They are inflicting a punishment on her which they could not inflict on any person who did not have any claim to citizenship of another country, and which they can only inflict on her due to the fact that she is under 21 years of age. If she had been over the age of 18 when she left, she would be over 21 now and would therefore have no claim to Bangladeshi citizenship.

They are therefore using the fact that she was a child when she made the decision to travel to Syria to inflict a worse punishment on her (and her newborn son), when the fact that she was a child should be a mitigating rather than an aggravating factor.

In all seriousness, what is the difference between the harm that this woman could cause and the harm that Brexit could cause?

Why are we singling out her political views and giving others with equally abhorrent views a free ride?

We don't even need to go to Brexit. What is the difference between her political views and those of George Galloway? Is it that we think she may be violent? If so, why don't we strip the citizenship of anyone convicted of murder?

Don't get me wrong, I have no sympathy for this woman, but the arbitrary (yes, arbitrary) stripping of citizenship for political views should be abhorrent to everyone.

It's not necessarily a crime either though, Minkie. 

If she has committed a crime then let's charge her and and put her in front of a jury. We can do that with all kinds of really really nasty characters who have done far worse than she could ever potentially do.

If we say that we can't because: terrorism, then we are making it political. 

David Cameron has caused far more harm to Britain than Shamima has, but no one (apart from Danny Dyer maybe) is even considering stripping him of his citizenship. Same goes for Farage, and climate change deniers like Lawson and Delingpole. As far as I am concerned we shouldn't be looking to strip her citizenship until we have first considered stripping theirs.

it probably is Anna, but not one for which she has not been tried or convicted, i think that is the issue.

 

i simply took issue with supes' final sentence in his 10.03, it does not reflect what has happened.

Should we also be stripping the citizenship of those who went to fight in Syria against IS/Assad?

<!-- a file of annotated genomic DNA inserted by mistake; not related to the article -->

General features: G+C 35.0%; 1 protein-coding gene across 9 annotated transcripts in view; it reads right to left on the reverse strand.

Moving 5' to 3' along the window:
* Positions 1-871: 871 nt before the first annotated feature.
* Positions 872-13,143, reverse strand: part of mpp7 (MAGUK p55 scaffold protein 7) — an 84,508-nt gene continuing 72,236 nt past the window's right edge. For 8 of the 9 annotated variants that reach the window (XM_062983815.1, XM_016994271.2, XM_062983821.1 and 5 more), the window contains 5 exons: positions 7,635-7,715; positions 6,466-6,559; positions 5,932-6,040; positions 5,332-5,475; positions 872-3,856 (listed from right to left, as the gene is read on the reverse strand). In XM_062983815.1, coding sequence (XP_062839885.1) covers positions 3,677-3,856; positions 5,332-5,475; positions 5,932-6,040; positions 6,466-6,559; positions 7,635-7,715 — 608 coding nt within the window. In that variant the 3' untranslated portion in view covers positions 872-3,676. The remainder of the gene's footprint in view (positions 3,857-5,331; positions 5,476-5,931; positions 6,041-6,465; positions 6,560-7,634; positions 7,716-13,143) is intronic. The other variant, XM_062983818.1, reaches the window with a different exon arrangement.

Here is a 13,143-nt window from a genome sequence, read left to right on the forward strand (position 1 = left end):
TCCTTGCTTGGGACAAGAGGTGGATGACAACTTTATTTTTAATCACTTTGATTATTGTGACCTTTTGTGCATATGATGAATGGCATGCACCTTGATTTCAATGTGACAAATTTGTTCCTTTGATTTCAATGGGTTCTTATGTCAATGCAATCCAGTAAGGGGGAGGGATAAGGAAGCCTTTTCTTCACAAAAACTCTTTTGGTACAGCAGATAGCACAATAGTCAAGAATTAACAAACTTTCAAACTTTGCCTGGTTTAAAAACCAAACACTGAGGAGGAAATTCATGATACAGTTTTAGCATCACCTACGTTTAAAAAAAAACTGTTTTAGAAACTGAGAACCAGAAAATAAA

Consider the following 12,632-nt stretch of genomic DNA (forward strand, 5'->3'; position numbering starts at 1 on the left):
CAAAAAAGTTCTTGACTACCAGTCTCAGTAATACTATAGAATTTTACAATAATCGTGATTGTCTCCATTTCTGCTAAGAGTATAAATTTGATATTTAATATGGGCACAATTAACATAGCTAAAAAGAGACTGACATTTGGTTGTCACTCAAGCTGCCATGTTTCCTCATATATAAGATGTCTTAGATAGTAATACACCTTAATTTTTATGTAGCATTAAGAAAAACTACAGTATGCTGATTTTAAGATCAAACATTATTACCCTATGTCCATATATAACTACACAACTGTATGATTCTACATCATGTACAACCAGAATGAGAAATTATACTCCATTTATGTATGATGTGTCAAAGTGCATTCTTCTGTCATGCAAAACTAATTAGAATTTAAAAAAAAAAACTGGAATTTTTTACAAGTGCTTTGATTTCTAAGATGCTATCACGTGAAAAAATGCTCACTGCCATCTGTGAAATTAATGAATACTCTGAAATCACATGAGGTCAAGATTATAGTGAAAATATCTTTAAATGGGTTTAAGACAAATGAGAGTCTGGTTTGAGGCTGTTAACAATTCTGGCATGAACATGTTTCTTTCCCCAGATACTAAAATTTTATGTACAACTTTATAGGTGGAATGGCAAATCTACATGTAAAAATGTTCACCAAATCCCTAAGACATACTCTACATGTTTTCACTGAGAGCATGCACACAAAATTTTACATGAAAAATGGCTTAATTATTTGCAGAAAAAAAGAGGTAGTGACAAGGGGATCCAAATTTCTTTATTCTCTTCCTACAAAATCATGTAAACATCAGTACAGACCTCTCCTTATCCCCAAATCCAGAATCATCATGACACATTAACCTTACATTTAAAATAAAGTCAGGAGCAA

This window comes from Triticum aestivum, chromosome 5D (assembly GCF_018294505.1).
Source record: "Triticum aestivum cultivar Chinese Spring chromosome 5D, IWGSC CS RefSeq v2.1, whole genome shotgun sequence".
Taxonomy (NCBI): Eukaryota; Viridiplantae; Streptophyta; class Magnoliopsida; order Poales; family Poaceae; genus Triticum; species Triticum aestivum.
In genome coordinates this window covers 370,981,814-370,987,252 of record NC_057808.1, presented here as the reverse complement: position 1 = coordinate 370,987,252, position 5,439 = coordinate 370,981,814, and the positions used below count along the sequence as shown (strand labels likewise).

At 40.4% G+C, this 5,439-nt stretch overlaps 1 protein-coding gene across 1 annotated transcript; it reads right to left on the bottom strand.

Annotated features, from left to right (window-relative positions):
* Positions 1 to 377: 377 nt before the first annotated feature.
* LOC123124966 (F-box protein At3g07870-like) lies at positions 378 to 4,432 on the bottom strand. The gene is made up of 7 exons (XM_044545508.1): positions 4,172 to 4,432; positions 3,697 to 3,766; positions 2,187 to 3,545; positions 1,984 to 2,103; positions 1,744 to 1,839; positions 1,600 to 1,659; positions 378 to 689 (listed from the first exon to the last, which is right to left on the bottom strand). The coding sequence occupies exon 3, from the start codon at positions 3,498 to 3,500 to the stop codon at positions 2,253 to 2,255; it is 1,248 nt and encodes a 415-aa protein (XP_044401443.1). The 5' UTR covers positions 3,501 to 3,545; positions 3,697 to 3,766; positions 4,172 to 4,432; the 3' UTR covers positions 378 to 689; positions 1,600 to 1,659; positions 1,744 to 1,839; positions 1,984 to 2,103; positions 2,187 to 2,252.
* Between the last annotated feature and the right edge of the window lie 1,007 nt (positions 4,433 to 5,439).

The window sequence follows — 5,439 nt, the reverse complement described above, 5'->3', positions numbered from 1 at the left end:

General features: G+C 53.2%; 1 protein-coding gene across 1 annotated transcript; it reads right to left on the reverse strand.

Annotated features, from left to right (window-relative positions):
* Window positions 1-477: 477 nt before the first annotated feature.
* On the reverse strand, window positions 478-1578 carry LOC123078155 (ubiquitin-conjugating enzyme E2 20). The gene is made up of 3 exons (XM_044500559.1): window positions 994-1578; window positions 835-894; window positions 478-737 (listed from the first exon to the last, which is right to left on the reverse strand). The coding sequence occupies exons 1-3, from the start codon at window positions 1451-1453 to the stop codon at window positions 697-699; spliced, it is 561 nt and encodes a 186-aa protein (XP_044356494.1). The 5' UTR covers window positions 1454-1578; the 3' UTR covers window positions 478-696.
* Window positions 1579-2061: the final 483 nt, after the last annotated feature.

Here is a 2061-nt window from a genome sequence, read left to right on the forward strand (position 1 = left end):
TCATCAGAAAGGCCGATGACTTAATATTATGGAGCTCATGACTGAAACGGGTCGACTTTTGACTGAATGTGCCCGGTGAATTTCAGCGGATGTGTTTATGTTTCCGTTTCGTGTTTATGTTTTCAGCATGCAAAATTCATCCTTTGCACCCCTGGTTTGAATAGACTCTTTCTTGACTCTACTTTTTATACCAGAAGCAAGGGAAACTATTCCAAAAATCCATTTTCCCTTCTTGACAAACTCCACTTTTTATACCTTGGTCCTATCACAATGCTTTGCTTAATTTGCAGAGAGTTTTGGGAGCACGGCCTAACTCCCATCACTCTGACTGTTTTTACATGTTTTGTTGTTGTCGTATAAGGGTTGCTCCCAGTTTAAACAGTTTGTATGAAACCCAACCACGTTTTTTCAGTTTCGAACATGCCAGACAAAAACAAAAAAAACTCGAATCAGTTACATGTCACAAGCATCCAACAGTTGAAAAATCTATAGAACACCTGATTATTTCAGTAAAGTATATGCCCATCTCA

Quite, Minkie. 

How is "she probably has committed a crime of some sort but not been tried or convicted" a good enough justification for stripping someone of their citizenship and effectively making them stateless (given that Bangladesh don't seem to be recognising her as one of theirs)? 

Particularly when the incredibly flimsy legal justification for doing so effectively relies on the fact that they were a child at the time. 

These are two different tests.  She isn't allowed into the UK because that isn't in the UK's interests.  It's not required that she be convicted of a terrorist offence to establish this.  Her views alone, her conduct,  the cost of monitoring her, the risk of involvement with future crime make it obvious that letting her back into the UK isn't in the UK's interests.

And what of her family?  She is clear she loves her husband, he appears to be a jihadi fighter of Dutch origin.  Nothing to say he is any more repentant than her.  if you then look at the rights of the family to be whole, do you then have to let him in?  Better for him to come here than face prosecution in Holland.

She and her husband don't just hold views... they act on them.  Reasonably though, she's only going to be convicted on her own testimony.  If she comes back and says "I just lived in the house, had babies and looked at heads in bins", the offences she's convicted of will be minor.... Which means we get this woman, possibly her husband, who hate our values, see us as infidels and think our system shows our weakness.... for ever to police... oh joy.

Whereas, provided she isn't stateless, there is clear evidence that it isn't in our best interests to have her back... it may be in hers... but it ain't in ours.

 

 She isn't allowed into the UK because that isn't in the UK's interests.

What the fuck were parliament thinking when they passed that legislation?

Allowing Nigel Farage into the country is not in our best interests either and guess what, he has a German passport.

Whereas, provided she isn't stateless, there is clear evidence that it isn't in our best interests to have her back... it may be in hers... but it ain't in ours.

She is effectively stateless if the country we are saying she is a citizen of is denying that she is a citizen.

No, she is stateless if she isn't a citizen of another state... her issue is then with them, not with us. Bangladesh doesn't want her any more than we do, but if their law says she has citizenship until 21... her beef is with them.
The test isn't "it's hard for her to obtain confirmation of her existing citizen rights", it's "she is a citizen"... She isn't "effectively stateless". She is a citizen, they just deny it. I wonder if they have similar legislation to ours and didn't get in first?